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Court Finds Immigration Ineffectiveness: Rodriguez

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Rodriguez was charged by a grand jury with conspiracy to distribute and possess with intent to distribute methamphetamine and possession with intent to distribute methamphetamine, in violation of 21 U.S.C. 846, 841(a)(1). Rodriguez agreed to plead guilty to the conspiracy charge pursuant to a plea agreement. As is typical, the plea agreement contained a broad appeal waiver that stipulated Rodriguez would not file an appeal or a 2255 motion attacking his conviction or sentence. The plea agreement further noted that Rodriguez recognized that by pleading guilty, his immigration status may result in removal from the United States.


At Rodriguez’ change of plea hearing, the district judge stated that removal was “a possible consequence” of Rodriguez’ guilty plea. Acknowledging this statement, Rodriguez entered his guilty plea and was ultimately sentenced to 12 months and one day imprisonment and 60 months of supervised release.


Rodriguez subsequently filed a motion to vacate, set aside, or correct sentence pursuant to 28 U.S.C. 2255 alleging three claims of ineffective assistance of counsel: Rodriguez claimed that his attorney (1) incorrectly told Rodriguez that avoiding removal was “difficult” but “do-able” when in fact removal was virtually certain; (2) “wrongly urged [Rodriguez] not to withdraw his guilty plea and withheld advice that would have counseled in favor of a motion to withdraw prior to sentencing,” and (3) failed to investigate and advise him about the possibility of pleading guilty to a non-felony charge. In response, the government moved to dismiss Rodriguez’s 2255 motion on the basis of the waiver contained in the plea agreement.


In ruling on the motion, the district court found that Rodriguez’ first and second claims challenged the validity of his actual plea and was thus not waived by the plea agreement. Nonetheless, the district court denied Rodriguez’ claims on the merits without holding an evidentiary hearing. Rodriguez appealed to the Ninth Circuit and was granted a certificate of appealability.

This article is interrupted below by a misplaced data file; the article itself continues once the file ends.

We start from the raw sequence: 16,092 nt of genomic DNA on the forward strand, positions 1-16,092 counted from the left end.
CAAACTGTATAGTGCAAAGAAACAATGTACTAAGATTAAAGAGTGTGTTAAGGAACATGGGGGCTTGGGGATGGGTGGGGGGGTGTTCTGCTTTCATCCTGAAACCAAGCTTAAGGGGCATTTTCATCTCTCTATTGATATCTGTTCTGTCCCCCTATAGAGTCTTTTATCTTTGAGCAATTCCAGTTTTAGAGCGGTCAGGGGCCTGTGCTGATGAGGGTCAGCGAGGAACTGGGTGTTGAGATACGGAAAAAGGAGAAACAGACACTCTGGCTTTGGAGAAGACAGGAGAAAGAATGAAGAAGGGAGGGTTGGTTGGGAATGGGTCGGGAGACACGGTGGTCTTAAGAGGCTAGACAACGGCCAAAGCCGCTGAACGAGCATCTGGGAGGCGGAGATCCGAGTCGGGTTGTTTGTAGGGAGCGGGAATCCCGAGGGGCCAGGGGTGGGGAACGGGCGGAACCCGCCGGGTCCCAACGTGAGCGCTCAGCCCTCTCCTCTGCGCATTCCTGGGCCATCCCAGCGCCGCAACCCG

In addressing whether Rodriguez’ claims were foreclosed by his plea waiver, the Ninth Circuit concluded that Rodriguez’ first claim that his attorney misinformed him of the likely immigration consequence of his plea was an attack on whether Rodriguez had knowledge of the effect of his guilty plea and was therefore not waived. The court next noted that Rodriguez’ second claim pertained to the withdrawal of his guilty plea rather than his initial agreement to plead guilty. However, the court held that the distinction was irrelevant. Both kinds of claims assert that the defendant is subject to the terms of his guilty plea only because of his attorney’s ineffectiveness, not because of his own free will. “Thus, a claim that an attorney misinformed or coerced the defendant to prevent a withdrawal of a guilty plea before sentencing suffices to attack the knowledge and/or voluntary nature of the plea and is exempted from the appeal/collateral attack waiver.”


Turning to the merits of Rodriguez’ claims, the Ninth Circuit ultimately concluded that the district court abused its discretion in not holding an evidentiary hearing on Rodriguez’ first claim of ineffective assistance of counsel. The court noted three pieces of evidence in the record that indicated Rodriguez considered immigration consequences when he weighed whether to accept his guilty plea: (1) the record showed Rodriguez spoke with his attorney at least twice about the immigration consequences of his plea before and after pleading guilty; (2) at his plea hearing, Rodriguez appeared surprised when the judge stated that his plea could cause him to be deported; and (3) Rodriguez hired an immigration attorney to consult with his defense attorney. While the court noted other evidence in the record that might contradict Rodriguez’ claim, the issue before the court was highly fact-intensive and required an evidentiary hearing. However, the Ninth Circuit concluded that the district judge did not abuse its discretion in denying Rodriguez’ second claim without an evidentiary hearing.


But because the record did not conclusively refute Rodriguez’ first claim of ineffective assistance of counsel, the Ninth Circuit reversed the district court’s judgment on the first 2255 claim and remanded to the district court to hold an evidentiary hearing on (1) whether Rodriguez’ attorney provided deficient performance by telling Rodriguez that deportation was “do-able,” and (2) whether Rodriguez would have proceeded to trial instead of pleading guilty had he not been inadequately advised.

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